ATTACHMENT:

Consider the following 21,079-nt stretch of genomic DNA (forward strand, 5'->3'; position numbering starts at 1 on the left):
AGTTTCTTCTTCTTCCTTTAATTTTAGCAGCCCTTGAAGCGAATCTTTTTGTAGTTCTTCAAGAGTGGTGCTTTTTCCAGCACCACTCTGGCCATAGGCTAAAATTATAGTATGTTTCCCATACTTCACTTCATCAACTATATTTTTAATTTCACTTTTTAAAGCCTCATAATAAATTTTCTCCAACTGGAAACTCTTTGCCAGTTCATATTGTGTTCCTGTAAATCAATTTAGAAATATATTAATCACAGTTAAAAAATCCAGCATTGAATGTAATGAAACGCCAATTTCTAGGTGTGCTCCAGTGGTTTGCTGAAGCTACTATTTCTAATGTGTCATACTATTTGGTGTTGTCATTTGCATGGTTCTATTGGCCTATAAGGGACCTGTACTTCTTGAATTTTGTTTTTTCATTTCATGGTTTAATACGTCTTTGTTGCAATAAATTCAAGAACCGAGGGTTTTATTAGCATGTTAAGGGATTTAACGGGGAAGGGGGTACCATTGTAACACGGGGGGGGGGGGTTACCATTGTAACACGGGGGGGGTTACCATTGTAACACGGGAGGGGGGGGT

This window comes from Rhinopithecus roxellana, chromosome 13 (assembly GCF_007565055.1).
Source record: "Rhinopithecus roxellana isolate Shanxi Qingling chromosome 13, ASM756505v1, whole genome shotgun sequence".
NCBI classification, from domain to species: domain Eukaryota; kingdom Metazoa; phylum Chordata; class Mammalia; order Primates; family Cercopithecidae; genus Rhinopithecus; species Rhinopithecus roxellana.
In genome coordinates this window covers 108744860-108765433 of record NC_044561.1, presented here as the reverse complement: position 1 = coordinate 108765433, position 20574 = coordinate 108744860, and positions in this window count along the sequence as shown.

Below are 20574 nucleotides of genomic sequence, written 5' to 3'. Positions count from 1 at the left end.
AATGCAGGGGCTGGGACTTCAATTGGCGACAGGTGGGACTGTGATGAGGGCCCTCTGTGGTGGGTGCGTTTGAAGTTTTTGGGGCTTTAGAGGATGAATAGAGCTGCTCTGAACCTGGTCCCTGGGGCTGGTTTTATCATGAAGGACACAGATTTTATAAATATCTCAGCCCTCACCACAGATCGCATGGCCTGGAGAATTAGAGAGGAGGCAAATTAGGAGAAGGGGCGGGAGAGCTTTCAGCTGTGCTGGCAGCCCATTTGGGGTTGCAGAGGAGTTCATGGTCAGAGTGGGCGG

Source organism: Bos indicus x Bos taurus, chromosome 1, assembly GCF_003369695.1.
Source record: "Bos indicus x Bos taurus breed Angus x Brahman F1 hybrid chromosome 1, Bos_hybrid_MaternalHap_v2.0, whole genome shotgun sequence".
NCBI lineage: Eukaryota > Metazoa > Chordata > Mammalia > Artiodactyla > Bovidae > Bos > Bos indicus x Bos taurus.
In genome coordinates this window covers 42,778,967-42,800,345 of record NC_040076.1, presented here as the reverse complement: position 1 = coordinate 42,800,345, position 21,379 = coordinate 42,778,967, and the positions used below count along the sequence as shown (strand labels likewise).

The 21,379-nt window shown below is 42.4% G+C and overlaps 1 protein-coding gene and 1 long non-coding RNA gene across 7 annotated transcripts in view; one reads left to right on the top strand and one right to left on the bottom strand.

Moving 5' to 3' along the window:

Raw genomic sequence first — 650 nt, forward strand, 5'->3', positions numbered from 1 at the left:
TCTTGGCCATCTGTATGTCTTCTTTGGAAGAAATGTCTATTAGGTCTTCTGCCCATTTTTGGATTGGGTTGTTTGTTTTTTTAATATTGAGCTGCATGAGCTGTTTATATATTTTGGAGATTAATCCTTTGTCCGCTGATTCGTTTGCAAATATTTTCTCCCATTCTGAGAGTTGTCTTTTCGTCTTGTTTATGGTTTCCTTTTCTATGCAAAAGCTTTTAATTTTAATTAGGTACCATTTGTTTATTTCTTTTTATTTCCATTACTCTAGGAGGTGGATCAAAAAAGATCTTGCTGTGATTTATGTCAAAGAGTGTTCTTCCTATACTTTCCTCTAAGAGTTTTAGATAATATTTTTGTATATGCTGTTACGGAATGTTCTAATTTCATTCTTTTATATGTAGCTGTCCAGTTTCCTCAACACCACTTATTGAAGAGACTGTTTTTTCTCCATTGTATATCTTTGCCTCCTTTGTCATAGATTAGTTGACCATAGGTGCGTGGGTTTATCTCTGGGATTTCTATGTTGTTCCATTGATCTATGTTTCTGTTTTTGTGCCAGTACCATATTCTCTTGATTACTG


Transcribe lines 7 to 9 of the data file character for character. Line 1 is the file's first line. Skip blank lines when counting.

Below are 20574 nucleotides of genomic sequence, written 5' to 3'. Positions count from 1 at the left end.
AATGCAGGGGCTGGGACTTCAATTGGCGACAGGTGGGACTGTGATGAGGGCCCTCTGTGGTGGGTGCGTTTGAAGTTTTTGGGGCTTTAGAGGATGAATAGAGCTGCTCTGAACCTGGTCCCTGGGGCTGGTTTTATCATGAAGGACACAGATTTTATAAATATCTCAGCCCTCACCACAGATCGCATGGCCTGGAGAATTAGAGAGGAGGCAAATTAGGAGAAGGGGCGGGAGAGCTTTCAGCTGTGCTGGCAGCCCATTTGGGGTTGCAGAGGAGTTCATGGTCAGAGTGGGCGG

Source organism: Bos indicus x Bos taurus, chromosome 1, assembly GCF_003369695.1.